Former Death Row Prisoner Sues HarperCollins After They Drop His Book
Nick Yarris spent 21 years on death row in Pennsylvania, accused of the rape and murder of a woman in Delaware in 1981. DNA evidence got him acquitted in 2003 and he was released. As a result of his ordeal, he got a book deal with HarperCollins. He was given a £100,000 advance for Seven Days to Live and the book was released in 2008.
This reads like a novel in it’s own right: days before the release of Seven… Yarris was arrested and charged with growing marijuana. HarperCollins stopped production of the book, but some had already been sent to retailers, including Amazon UK, resulting in more than a thousand copies being sold.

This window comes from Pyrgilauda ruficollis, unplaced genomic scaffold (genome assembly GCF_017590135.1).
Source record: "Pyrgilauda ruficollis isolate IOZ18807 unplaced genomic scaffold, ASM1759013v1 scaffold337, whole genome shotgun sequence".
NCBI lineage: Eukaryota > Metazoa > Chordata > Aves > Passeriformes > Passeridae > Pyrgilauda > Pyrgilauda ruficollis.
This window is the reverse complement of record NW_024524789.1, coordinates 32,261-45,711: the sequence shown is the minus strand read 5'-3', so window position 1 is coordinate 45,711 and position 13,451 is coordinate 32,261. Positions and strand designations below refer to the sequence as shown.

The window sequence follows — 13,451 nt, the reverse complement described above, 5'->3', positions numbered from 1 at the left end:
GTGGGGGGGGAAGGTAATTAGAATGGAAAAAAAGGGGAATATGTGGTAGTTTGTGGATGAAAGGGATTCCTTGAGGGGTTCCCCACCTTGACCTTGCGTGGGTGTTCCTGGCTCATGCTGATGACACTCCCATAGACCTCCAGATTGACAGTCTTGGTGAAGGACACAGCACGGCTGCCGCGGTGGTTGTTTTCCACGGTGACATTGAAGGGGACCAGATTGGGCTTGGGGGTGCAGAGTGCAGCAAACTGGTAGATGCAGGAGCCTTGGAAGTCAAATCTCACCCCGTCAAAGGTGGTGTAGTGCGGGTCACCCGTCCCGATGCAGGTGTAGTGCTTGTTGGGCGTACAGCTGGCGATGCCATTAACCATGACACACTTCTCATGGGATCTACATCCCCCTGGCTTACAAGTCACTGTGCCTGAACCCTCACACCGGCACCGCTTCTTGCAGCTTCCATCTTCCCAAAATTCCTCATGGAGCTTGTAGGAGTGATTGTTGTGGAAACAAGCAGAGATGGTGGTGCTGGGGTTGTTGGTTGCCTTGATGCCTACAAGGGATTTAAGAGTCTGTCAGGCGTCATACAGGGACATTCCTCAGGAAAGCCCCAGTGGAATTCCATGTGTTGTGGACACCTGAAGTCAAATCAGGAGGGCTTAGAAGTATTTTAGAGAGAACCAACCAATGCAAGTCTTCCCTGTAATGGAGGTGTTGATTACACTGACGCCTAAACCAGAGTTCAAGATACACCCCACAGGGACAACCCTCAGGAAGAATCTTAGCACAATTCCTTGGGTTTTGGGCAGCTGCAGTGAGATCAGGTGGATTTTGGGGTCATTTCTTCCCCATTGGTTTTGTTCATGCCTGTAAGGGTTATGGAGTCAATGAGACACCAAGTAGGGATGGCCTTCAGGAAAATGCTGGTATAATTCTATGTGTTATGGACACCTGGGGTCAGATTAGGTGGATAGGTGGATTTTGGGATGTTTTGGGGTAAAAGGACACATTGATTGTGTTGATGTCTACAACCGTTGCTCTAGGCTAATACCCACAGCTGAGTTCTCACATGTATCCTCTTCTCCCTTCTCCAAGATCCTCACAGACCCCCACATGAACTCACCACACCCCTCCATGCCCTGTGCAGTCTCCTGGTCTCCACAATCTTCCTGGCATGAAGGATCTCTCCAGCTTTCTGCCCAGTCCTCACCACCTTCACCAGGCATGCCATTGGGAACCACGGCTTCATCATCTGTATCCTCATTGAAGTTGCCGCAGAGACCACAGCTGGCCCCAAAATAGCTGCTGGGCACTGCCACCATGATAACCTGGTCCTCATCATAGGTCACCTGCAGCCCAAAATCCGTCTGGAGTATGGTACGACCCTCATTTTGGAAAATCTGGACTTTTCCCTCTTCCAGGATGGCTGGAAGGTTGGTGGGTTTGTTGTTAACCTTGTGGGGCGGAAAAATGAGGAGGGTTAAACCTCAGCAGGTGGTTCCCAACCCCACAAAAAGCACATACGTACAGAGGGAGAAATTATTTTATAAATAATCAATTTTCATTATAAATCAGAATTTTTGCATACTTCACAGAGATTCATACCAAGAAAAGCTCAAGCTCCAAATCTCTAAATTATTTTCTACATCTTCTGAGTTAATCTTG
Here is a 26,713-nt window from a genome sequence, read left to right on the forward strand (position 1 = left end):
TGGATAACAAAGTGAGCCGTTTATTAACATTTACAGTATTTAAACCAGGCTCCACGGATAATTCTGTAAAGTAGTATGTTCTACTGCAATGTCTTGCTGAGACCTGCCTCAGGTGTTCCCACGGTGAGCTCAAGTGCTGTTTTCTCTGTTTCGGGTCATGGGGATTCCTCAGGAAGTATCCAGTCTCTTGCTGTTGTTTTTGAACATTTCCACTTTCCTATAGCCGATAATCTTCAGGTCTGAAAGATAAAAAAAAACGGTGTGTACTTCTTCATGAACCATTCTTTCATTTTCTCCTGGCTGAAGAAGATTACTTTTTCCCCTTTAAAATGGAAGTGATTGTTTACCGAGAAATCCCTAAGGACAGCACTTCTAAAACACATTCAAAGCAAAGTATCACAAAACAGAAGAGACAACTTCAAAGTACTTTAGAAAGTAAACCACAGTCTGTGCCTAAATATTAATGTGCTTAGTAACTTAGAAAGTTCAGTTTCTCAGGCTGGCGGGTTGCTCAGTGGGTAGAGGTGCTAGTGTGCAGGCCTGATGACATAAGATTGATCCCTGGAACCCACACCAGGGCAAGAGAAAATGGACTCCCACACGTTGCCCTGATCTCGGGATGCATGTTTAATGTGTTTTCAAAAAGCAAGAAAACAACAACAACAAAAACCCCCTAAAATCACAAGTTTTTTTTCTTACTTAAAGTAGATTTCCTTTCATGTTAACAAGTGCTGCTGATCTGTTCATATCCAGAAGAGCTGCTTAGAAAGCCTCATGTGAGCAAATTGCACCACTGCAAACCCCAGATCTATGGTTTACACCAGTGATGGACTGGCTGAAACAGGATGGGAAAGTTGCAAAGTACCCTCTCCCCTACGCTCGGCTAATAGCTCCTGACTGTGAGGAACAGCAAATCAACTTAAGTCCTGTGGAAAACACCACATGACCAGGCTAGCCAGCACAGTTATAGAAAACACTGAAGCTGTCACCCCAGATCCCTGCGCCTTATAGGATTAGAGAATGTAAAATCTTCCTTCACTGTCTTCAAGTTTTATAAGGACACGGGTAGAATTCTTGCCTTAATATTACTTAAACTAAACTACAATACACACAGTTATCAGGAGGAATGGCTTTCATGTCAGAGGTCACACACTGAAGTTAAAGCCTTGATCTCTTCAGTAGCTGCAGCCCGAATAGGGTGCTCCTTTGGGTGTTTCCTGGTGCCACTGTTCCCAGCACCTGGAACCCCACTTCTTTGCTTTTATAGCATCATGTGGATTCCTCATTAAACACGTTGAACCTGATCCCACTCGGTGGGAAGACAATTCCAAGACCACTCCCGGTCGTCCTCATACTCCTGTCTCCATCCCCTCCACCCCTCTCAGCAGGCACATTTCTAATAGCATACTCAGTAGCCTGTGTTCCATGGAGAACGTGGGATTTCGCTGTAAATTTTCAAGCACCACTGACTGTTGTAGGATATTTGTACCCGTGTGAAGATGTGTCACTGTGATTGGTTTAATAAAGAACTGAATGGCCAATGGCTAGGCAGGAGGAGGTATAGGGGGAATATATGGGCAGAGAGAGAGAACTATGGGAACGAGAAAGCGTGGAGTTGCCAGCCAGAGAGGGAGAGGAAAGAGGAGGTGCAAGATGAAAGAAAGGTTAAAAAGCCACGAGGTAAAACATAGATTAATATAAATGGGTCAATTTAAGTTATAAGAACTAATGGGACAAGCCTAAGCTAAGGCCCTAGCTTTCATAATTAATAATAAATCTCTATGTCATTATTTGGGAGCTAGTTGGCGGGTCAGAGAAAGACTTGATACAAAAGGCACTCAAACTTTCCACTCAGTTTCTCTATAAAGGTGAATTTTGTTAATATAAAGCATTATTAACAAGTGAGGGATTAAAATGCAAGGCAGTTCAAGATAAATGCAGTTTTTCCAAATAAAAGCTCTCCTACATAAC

Yarris was devastated, particularly when the charges were dropped, but HarperCollins didn’t reinstate his book.
"I lost everything. Every dream was mine but not any more – now I earn less than the national minimum wage. If I get the courts to recognise me, I'll take the effort to re-release the book and go back to public speaking," he said.
So Yarris is now suing HarperCollins to the tune of £7.5 million (about $11 million) he believes he missed out on in sales. HarperCollins released a statement saying: "This case is without foundation and we will be defending it vigorously."
The whole case sounds interesting in itself, and it seems odd that HarperCollins would just drop him like that, but then I guess it had the whiff of scandal about it. Should he have been penalised? Should HarperCollins just let him have the book back? And there’s the issue of that advance...
To leave a comment